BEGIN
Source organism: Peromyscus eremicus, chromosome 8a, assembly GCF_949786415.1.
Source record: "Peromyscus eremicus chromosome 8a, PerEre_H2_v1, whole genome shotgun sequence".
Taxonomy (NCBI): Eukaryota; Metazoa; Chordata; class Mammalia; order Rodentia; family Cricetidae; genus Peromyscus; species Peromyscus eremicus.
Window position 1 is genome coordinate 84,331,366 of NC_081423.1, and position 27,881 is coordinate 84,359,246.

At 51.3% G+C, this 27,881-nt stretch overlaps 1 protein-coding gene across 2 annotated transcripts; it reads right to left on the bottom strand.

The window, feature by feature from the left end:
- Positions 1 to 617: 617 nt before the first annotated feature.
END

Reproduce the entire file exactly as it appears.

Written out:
Source organism: Peromyscus eremicus, chromosome 8a, assembly GCF_949786415.1.
Source record: "Peromyscus eremicus chromosome 8a, PerEre_H2_v1, whole genome shotgun sequence".
Taxonomy (NCBI): Eukaryota; Metazoa; Chordata; class Mammalia; order Rodentia; family Cricetidae; genus Peromyscus; species Peromyscus eremicus.
Window position 1 is genome coordinate 84,331,366 of NC_081423.1, and position 27,881 is coordinate 84,359,246.

At 51.3% G+C, this 27,881-nt stretch overlaps 1 protein-coding gene across 2 annotated transcripts; it reads right to left on the bottom strand.

The window, feature by feature from the left end:
- Positions 1 to 617: 617 nt before the first annotated feature.